Thursday, February 11, 2010

John Dankworth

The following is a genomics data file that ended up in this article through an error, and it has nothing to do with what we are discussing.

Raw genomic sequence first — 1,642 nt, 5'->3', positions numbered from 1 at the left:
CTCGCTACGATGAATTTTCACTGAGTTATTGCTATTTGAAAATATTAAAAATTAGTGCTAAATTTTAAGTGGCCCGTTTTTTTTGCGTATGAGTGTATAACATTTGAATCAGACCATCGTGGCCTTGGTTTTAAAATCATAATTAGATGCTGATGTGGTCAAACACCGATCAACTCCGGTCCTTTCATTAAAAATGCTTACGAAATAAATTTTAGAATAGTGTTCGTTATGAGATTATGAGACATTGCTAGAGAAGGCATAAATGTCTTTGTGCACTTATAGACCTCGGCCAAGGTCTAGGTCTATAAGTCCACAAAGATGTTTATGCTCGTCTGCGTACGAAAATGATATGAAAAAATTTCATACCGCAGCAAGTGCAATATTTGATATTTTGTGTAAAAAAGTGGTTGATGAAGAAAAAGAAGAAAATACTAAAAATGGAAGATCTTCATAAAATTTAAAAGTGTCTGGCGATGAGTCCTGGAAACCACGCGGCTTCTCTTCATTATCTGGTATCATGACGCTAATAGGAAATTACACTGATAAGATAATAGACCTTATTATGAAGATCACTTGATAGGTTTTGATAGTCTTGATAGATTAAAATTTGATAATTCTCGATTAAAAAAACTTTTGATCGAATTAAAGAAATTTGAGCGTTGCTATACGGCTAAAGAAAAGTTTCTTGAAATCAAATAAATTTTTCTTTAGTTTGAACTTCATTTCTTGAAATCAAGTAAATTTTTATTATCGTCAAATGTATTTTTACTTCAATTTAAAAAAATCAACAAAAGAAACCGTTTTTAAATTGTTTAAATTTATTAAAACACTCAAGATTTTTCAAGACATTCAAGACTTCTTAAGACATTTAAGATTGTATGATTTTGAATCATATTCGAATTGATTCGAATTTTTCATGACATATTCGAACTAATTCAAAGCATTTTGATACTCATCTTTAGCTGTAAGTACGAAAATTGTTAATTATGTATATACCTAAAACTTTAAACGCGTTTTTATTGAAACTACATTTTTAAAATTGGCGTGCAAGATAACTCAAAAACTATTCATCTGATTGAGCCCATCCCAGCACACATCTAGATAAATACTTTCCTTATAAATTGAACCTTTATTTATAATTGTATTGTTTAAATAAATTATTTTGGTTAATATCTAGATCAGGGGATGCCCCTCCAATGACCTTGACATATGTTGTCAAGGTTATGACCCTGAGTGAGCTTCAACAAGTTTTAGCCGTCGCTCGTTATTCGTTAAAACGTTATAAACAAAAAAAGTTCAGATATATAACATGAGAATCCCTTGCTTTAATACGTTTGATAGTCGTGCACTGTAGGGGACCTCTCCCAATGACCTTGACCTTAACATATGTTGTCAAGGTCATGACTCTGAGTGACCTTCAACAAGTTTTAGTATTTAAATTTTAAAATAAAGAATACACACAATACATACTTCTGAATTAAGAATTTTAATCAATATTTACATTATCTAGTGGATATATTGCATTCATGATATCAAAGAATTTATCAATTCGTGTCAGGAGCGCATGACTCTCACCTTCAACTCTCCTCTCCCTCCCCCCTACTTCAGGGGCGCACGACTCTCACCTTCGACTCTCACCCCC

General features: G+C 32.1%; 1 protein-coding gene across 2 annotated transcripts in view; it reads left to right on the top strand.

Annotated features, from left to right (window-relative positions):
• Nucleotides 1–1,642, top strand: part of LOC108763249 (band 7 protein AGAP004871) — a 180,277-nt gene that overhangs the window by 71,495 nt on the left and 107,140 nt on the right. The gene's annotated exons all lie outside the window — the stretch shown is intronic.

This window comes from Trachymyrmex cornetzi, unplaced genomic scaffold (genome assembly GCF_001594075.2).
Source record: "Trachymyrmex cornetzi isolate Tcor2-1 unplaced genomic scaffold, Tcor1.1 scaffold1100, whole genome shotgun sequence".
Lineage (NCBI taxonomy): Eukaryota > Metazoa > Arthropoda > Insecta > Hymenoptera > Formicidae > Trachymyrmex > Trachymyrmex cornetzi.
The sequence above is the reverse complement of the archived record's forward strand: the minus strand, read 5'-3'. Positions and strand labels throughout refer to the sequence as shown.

Many years ago MUFS screened the first ever Joseph Losey film that I associated with the director. It was a low budget Brit crime story made in 1960 for peanuts at the Merton Park Studios. Till then, and resuming immediately thereafter, Merton Park was a home for B features like the Scotland Yard series. The Concrete Jungle as it was first known here in a version that had been cut for American release but was later better known by its original title The Criminal, was a knockout movie, full of raw violence in both its criminal demi-monde and within the British prison system. It contained some ferocious verbal and visual asides about British class systems. Everyone had their place you see and those who transgressed by seeking to go elsewhere were punished. John Bannion, the ambitious crook played by Stanley Baker was always a doomed man, a thieving boy who created misery for those around him by seeking independence. Among the people involved along with Losey were the great actors Stanley Baker, Sam Wanamaker and Patrick Magee, all of whom I think I was seeing onscreen for the first time. The Australian Kenneth J Warren who played the pyschopathic thug Clobber had a terrific part as well. On the soundtrack, it was the first time I heard the voice of Cleo Laine. She sang the lament reprised throughout the film “all my sadness, all my joy, came from loving a thieving boy”. The music for the film was written and played by another then unknown, John Dankworth. It all came flooding back when I heard of Dankworth’s death this week, another of the titans gone

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